Council Member Allen commented that the City gave some higher densities for affordable housing, but they went for the market rate, and nothing was given back such as open space. With clustering there will still be rooftops, but there will be open space. Half acre lots do not provide open space.
Council Member Bunker commented that the number of properties that actually have horses is small and most are used as storage sites. This is another emphasis for wanting to do something less than agricultural zones.
Council Member Orton commented that his recollection was that everyone agreed the area needed density higher than agricultural zoning. A TND overlay was done because the Council wanted to create neighborhoods with a different feel than an R-1-10 neighborhood, but only if they complimented the neighborhoods that are already there.
Council Member Allen commented that she recently had a conversation with someone complaining about traffic. She commented that it would be nice to shop within everyone?s own neighborhood without having to drive into town.
Council Member Whatcott agreed with City Manager Gary Esplin that perhaps the Council did feel the TND was going to be the cure-all and create walkable and community neighborhoods. However, in the City?s quest to define a TND, the requirements were so restrictive that it made a TND impossible to happen. The question is how to get the flexibility needed to accomplish the same goals. When the requirements are too regimented, the ability to be creative and flexible is lost.
Mayor Pro Tem Gardner commented that in his mind he thought the Council knew where it was heading with TNDs and this still have great validity. Joe Alfandre said the key to TNDs is what makes a great neighborhood, and this takes flexibility. The town center does not have to be commercial; it can be a ballfield or a church or a park, etc. If anyone comes forward with a zoning request in excess of two units per acre, the City can address this change in a development agreement based on the merits of the proposal.
City Manager Gary Esplin commented that once the base density is determined, the requirements for the development agreement need to be determined. Nothing will happen if the economics are not right and the zoning would then default into the underlying basic zone. There is a need for R-1-10 zoning that stands on its own, but there is also a need for connectivity, clustering, and development agreements. If the base density can be agreed upon, then the City can move forward and get a team together to come up with where the City needs to be using development agreements.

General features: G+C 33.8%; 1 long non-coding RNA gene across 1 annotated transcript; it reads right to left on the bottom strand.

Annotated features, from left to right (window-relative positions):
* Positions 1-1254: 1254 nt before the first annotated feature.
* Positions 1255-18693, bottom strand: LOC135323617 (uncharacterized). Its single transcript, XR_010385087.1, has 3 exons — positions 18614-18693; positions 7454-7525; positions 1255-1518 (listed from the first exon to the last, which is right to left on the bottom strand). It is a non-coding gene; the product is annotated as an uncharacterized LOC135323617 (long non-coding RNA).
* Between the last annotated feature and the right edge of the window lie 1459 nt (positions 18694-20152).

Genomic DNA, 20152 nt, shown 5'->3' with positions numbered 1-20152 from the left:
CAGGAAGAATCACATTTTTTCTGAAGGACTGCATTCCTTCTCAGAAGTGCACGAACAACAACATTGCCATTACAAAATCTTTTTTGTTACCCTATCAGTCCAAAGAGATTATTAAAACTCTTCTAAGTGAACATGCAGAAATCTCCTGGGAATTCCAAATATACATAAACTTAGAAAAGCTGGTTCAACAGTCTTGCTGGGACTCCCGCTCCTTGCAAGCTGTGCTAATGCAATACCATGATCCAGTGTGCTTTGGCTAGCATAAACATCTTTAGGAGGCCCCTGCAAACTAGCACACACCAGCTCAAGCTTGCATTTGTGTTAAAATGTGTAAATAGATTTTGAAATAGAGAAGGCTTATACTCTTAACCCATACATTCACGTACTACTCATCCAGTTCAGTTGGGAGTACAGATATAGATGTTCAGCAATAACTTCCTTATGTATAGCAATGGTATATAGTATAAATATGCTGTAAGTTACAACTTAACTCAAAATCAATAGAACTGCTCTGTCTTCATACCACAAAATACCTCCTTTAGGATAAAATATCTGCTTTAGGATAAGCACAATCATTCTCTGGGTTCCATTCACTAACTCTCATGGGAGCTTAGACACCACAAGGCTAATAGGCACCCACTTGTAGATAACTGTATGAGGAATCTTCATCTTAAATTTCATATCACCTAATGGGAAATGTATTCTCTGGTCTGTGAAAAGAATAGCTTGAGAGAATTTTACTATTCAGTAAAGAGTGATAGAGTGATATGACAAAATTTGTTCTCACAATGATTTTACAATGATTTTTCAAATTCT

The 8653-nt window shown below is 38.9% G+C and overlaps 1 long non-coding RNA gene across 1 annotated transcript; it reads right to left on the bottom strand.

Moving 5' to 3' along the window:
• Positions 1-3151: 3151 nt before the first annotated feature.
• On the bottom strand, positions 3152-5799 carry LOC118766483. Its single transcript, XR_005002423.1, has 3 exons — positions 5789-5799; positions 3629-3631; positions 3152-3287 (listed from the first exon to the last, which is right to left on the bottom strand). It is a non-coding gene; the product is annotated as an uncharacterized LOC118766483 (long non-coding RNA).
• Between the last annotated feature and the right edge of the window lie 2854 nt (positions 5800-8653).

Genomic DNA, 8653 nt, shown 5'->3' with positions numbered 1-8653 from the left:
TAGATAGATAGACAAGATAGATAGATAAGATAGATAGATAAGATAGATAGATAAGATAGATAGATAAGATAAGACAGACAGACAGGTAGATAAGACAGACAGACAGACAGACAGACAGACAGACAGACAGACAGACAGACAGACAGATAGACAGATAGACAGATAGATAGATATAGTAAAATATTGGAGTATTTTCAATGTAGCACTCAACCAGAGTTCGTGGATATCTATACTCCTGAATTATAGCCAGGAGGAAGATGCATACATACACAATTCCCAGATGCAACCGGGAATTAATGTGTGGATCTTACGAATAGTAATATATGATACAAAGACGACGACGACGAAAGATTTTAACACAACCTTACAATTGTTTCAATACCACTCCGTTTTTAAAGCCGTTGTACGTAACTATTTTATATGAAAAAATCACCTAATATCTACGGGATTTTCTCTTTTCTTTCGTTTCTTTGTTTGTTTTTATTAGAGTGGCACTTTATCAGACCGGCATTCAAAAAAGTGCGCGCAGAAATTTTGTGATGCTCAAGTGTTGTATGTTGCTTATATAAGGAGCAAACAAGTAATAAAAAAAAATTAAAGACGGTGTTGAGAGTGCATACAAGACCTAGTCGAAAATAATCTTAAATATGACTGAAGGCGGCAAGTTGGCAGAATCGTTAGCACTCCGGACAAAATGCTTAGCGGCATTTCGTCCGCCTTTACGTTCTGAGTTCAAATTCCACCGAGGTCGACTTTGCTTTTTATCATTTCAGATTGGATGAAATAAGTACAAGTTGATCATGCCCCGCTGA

He clarified that there is no density limit under the current master plan if a true TND is done. The City will allow some R-1-10 zoning, but that is not the intent, and is not guaranteed. If more density than the baseline is wanted, TND guidelines will have to be followed or a development agreement entered into based on some standards. This is the problem - there are no standards that everyone agrees to. He suggested a committee be formed to recommend guidelines within the next few weeks. The deadline is July 19.
Council Member Orton commented that in his opinion it was not the Council?s intent when it created the TND overlay zone to have an R-1-10 overlay zone. The density is two units per acre, with a density bonus beyond that.
City Manager Gary Esplin reiterated that a base density needed to be set. The Council?s intent was that R-1-10 zoning be allowed as part of the overall development in the overlay zone, then a TND could be used to get a higher density.
Council Member Whatcott stated that the City Council never wanted two units per acre and that was not the intent. The intent was to set that as part of the design standards with increased density.
MOTION: A motion was made by Council Member Orton to clarify that Council?s intent was to set a base density of two units per acre in the Little Valley area with bonus densities according to specifications.
Council Member Whatcott commented that bonus densities have never been discussed.
AMENDED MOTION: A motion was made by Council Member Orton to clarify that the Council?s intent was to set a base density of two units per acre in the Little Valley area, with increased density according to specifications.